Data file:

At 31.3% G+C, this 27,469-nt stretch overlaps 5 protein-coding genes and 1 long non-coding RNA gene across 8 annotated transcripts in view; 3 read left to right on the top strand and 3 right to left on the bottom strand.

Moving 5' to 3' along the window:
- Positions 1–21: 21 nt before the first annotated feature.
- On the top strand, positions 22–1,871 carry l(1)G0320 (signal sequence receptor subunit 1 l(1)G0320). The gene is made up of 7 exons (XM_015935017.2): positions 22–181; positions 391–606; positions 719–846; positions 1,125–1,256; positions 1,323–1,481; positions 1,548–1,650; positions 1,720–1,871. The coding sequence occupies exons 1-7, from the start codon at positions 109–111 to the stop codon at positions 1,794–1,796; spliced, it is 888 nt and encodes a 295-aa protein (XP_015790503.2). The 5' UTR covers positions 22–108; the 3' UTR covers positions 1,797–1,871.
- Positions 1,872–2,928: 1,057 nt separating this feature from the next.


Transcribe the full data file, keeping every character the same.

At 31.3% G+C, this 27,469-nt stretch overlaps 5 protein-coding genes and 1 long non-coding RNA gene across 8 annotated transcripts in view; 3 read left to right on the top strand and 3 right to left on the bottom strand.

Moving 5' to 3' along the window:
- Positions 1–21: 21 nt before the first annotated feature.
- On the top strand, positions 22–1,871 carry l(1)G0320 (signal sequence receptor subunit 1 l(1)G0320). The gene is made up of 7 exons (XM_015935017.2): positions 22–181; positions 391–606; positions 719–846; positions 1,125–1,256; positions 1,323–1,481; positions 1,548–1,650; positions 1,720–1,871. The coding sequence occupies exons 1-7, from the start codon at positions 109–111 to the stop codon at positions 1,794–1,796; spliced, it is 888 nt and encodes a 295-aa protein (XP_015790503.2). The 5' UTR covers positions 22–108; the 3' UTR covers positions 1,797–1,871.
- Positions 1,872–2,928: 1,057 nt separating this feature from the next.